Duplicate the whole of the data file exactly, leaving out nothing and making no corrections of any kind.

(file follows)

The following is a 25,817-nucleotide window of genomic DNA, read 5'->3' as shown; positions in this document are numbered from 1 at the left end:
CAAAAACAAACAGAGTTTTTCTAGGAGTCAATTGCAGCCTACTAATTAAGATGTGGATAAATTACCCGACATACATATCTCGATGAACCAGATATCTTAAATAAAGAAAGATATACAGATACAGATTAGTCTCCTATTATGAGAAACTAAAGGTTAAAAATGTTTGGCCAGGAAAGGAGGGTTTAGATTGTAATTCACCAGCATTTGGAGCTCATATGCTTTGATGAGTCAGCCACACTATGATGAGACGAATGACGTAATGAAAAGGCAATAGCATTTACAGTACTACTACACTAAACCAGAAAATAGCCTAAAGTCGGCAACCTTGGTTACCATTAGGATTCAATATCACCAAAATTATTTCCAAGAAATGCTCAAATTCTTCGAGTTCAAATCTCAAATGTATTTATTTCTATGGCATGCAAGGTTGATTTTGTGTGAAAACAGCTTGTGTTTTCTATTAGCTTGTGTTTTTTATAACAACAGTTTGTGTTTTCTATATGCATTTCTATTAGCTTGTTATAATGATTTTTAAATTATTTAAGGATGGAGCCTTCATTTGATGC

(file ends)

The following is a 25,817-nucleotide window of genomic DNA, read 5'->3' as shown; positions in this document are numbered from 1 at the left end:
CAAAAACAAACAGAGTTTTTCTAGGAGTCAATTGCAGCCTACTAATTAAGATGTGGATAAATTACCCGACATACATATCTCGATGAACCAGATATCTTAAATAAAGAAAGATATACAGATACAGATTAGTCTCCTATTATGAGAAACTAAAGGTTAAAAATGTTTGGCCAGGAAAGGAGGGTTTAGATTGTAATTCACCAGCATTTGGAGCTCATATGCTTTGATGAGTCAGCCACACTATGATGAGACGAATGACGTAATGAAAAGGCAATAGCATTTACAGTACTACTACACTAAACCAGAAAATAGCCTAAAGTCGGCAACCTTGGTTACCATTAGGATTCAATATCACCAAAATTATTTCCAAGAAATGCTCAAATTCTTCGAGTTCAAATCTCAAATGTATTTATTTCTATGGCATGCAAGGTTGATTTTGTGTGAAAACAGCTTGTGTTTTCTATTAGCTTGTGTTTTTTATAACAACAGTTTGTGTTTTCTATATGCATTTCTATTAGCTTGTTATAATGATTTTTAAATTATTTAAGGATGGAGCCTTCATTTGATGC